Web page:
When you read a book where the protagonist has both the same heritage and sexuality as the author (bisexual and mixed Chinese-Vietnamese), the whole thing shines with authenticity and verisimilitude. All the details that white cis/straight authors tend to shove in like political campaign fliers left wedged behind a doorknob are instead seamlessly woven into the text, as her default, whether they’re Vietnamese swear words, shame over how her former friends from Chinese school have become the “cool girls” and don’t talk to her anymore, or how she’s bi in the same awkward “I have crushes on the Talented Overachieving Femmes at my high school but I’m just gonna sit in a corner” way that I was at that age.
But the book isn’t about any of those things. It’s that kind of SFF so many people crave, where these marginalized kids get to battle evil forces and root out conspiracies as if–gasp–kids from marginalized cultures or sexualities have other enemies besides racism and queerphobia.
The book is really easy to read; CB Lee manages to explain a totally unfamiliar future following wars and radiation events without once losing me under a blanket of worldbuilding. Jess’s world of self-driving cars, electronic wrist devices, and three-dimensional holographic (I think) television seems completely normal and at times I almost felt like I was reading YA contemporary that happened to take place in a world with robots and superheroes, especially when she and the love interest, Abby, were flirting through school projects together.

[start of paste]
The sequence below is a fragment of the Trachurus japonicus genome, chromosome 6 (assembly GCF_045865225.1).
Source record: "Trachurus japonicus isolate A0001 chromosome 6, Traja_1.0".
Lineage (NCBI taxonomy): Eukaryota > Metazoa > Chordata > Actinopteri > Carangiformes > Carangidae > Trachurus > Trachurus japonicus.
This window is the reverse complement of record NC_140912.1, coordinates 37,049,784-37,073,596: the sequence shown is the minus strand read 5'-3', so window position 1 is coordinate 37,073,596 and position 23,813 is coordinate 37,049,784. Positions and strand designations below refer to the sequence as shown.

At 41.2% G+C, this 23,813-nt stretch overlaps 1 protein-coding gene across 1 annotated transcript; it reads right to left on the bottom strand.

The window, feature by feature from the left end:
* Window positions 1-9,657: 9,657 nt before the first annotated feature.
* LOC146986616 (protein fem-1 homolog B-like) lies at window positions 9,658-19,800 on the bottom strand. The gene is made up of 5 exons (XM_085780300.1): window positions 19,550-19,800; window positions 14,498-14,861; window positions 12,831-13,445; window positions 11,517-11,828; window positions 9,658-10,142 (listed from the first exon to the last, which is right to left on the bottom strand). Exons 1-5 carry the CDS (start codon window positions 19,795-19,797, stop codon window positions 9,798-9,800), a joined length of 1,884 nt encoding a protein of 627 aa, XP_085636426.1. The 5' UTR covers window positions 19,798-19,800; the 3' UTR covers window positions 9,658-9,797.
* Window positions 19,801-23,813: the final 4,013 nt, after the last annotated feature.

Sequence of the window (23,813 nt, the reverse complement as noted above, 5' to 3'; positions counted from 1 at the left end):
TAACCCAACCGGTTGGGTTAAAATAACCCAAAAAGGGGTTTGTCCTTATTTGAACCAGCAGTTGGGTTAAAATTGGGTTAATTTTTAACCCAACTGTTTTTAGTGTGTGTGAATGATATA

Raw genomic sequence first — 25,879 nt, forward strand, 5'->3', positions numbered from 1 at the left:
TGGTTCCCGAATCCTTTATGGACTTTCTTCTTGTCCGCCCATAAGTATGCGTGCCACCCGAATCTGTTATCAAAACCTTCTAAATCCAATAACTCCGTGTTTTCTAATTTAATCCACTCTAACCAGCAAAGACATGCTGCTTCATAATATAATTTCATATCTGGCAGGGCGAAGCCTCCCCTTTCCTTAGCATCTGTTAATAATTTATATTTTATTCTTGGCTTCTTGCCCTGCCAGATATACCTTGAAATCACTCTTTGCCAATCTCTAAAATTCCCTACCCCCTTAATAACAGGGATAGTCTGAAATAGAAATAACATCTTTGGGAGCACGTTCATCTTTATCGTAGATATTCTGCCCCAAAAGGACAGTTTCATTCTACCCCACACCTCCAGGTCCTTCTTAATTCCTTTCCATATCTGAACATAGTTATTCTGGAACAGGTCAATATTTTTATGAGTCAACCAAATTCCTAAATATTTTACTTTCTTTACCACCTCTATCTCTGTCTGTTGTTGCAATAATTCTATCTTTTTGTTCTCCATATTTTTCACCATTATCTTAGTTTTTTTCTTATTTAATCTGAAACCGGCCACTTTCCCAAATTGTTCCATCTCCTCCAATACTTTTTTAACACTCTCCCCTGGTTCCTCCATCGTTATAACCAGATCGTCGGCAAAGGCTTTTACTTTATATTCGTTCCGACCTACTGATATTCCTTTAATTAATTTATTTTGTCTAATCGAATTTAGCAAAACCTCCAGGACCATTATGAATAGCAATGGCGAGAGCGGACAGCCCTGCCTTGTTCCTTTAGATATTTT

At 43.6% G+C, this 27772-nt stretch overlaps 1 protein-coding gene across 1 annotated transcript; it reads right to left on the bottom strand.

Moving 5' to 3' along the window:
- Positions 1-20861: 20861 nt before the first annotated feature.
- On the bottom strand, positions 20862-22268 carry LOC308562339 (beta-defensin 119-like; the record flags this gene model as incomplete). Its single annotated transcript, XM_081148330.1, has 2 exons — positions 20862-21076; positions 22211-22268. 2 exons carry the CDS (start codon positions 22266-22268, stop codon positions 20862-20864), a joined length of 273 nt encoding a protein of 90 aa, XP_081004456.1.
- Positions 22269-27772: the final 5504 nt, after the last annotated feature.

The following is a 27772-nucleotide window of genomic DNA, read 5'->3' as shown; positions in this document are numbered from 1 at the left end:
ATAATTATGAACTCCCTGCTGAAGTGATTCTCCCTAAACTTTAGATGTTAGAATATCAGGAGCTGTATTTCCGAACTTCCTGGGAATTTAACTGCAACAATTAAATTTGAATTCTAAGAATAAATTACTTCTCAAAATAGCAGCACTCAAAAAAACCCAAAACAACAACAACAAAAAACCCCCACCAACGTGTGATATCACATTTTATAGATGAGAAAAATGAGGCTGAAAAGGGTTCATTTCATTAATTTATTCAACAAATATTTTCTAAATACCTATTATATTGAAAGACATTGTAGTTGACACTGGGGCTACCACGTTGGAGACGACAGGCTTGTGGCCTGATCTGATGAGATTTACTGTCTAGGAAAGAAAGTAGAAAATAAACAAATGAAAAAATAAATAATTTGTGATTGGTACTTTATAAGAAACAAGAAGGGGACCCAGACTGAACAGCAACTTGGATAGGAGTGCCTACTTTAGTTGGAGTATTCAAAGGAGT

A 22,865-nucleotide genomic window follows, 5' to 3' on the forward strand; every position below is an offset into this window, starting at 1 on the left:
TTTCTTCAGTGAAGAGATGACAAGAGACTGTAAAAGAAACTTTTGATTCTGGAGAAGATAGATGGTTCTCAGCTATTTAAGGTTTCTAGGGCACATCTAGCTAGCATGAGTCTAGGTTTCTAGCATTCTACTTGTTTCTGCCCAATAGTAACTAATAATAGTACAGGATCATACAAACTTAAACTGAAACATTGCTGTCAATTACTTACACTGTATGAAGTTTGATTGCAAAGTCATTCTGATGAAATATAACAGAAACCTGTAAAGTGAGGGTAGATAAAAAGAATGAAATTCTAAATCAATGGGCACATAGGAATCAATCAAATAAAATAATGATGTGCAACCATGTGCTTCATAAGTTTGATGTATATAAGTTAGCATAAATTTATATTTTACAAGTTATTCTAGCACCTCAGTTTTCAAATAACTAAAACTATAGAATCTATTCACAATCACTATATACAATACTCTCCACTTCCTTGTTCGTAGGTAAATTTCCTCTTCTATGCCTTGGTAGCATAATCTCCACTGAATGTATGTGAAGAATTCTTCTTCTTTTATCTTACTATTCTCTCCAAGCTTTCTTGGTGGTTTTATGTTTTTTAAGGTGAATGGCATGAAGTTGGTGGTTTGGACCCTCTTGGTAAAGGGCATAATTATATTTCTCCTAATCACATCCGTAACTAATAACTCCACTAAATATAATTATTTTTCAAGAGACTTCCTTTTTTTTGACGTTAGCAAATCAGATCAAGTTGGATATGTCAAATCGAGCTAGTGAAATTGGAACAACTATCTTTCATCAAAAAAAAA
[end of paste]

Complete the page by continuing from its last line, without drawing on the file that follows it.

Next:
But then the plot picks up, and the layers of twists begin to unpeel. There’s a really obvious twist that I saw coming because I have a similar one in my first book, but for me it almost served as camouflage and kept me from seeing all the other twists yet to come. For me, anyway, this didn’t turn out to be a predictable, simple book, and it had a lot of good things to say about the way we define heroes and villains in the public eye. Lee also came up with some pretty creative powers and super-identities that didn’t seem like the same old same old.